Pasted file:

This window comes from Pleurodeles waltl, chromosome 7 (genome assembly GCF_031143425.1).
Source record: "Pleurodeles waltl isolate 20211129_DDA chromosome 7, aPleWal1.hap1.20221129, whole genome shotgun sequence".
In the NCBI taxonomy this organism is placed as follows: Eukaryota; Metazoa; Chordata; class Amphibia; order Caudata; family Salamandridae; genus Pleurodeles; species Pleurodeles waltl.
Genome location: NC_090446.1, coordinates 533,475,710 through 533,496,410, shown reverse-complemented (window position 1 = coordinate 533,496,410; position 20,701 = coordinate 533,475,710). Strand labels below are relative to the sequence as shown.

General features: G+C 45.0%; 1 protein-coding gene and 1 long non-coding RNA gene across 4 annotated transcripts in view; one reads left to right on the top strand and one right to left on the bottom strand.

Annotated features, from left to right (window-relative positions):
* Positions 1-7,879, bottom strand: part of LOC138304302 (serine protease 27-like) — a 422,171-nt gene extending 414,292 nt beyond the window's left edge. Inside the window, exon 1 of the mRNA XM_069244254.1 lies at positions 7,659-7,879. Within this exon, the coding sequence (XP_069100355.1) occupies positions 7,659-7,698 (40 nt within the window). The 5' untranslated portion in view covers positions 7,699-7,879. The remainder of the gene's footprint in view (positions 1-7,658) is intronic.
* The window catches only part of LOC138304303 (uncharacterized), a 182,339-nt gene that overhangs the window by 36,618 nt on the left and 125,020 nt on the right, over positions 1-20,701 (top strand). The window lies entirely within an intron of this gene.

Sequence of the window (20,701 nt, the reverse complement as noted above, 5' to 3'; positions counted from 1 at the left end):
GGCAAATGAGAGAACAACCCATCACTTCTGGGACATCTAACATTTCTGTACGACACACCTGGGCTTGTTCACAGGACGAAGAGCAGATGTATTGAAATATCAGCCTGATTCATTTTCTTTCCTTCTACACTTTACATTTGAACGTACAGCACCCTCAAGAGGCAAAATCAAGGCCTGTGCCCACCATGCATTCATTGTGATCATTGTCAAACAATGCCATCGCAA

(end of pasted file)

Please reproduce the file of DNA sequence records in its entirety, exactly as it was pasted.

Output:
This window comes from Pleurodeles waltl, chromosome 7 (genome assembly GCF_031143425.1).
Source record: "Pleurodeles waltl isolate 20211129_DDA chromosome 7, aPleWal1.hap1.20221129, whole genome shotgun sequence".
In the NCBI taxonomy this organism is placed as follows: Eukaryota; Metazoa; Chordata; class Amphibia; order Caudata; family Salamandridae; genus Pleurodeles; species Pleurodeles waltl.
Genome location: NC_090446.1, coordinates 533,475,710 through 533,496,410, shown reverse-complemented (window position 1 = coordinate 533,496,410; position 20,701 = coordinate 533,475,710). Strand labels below are relative to the sequence as shown.

General features: G+C 45.0%; 1 protein-coding gene and 1 long non-coding RNA gene across 4 annotated transcripts in view; one reads left to right on the top strand and one right to left on the bottom strand.

Annotated features, from left to right (window-relative positions):
* Positions 1-7,879, bottom strand: part of LOC138304302 (serine protease 27-like) — a 422,171-nt gene extending 414,292 nt beyond the window's left edge. Inside the window, exon 1 of the mRNA XM_069244254.1 lies at positions 7,659-7,879. Within this exon, the coding sequence (XP_069100355.1) occupies positions 7,659-7,698 (40 nt within the window). The 5' untranslated portion in view covers positions 7,699-7,879. The remainder of the gene's footprint in view (positions 1-7,658) is intronic.
* The window catches only part of LOC138304303 (uncharacterized), a 182,339-nt gene that overhangs the window by 36,618 nt on the left and 125,020 nt on the right, over positions 1-20,701 (top strand). The window lies entirely within an intron of this gene.

Sequence of the window (20,701 nt, the reverse complement as noted above, 5' to 3'; positions counted from 1 at the left end):
GGCAAATGAGAGAACAACCCATCACTTCTGGGACATCTAACATTTCTGTACGACACACCTGGGCTTGTTCACAGGACGAAGAGCAGATGTATTGAAATATCAGCCTGATTCATTTTCTTTCCTTCTACACTTTACATTTGAACGTACAGCACCCTCAAGAGGCAAAATCAAGGCCTGTGCCCACCATGCATTCATTGTGATCATTGTCAAACAATGCCATCGCAA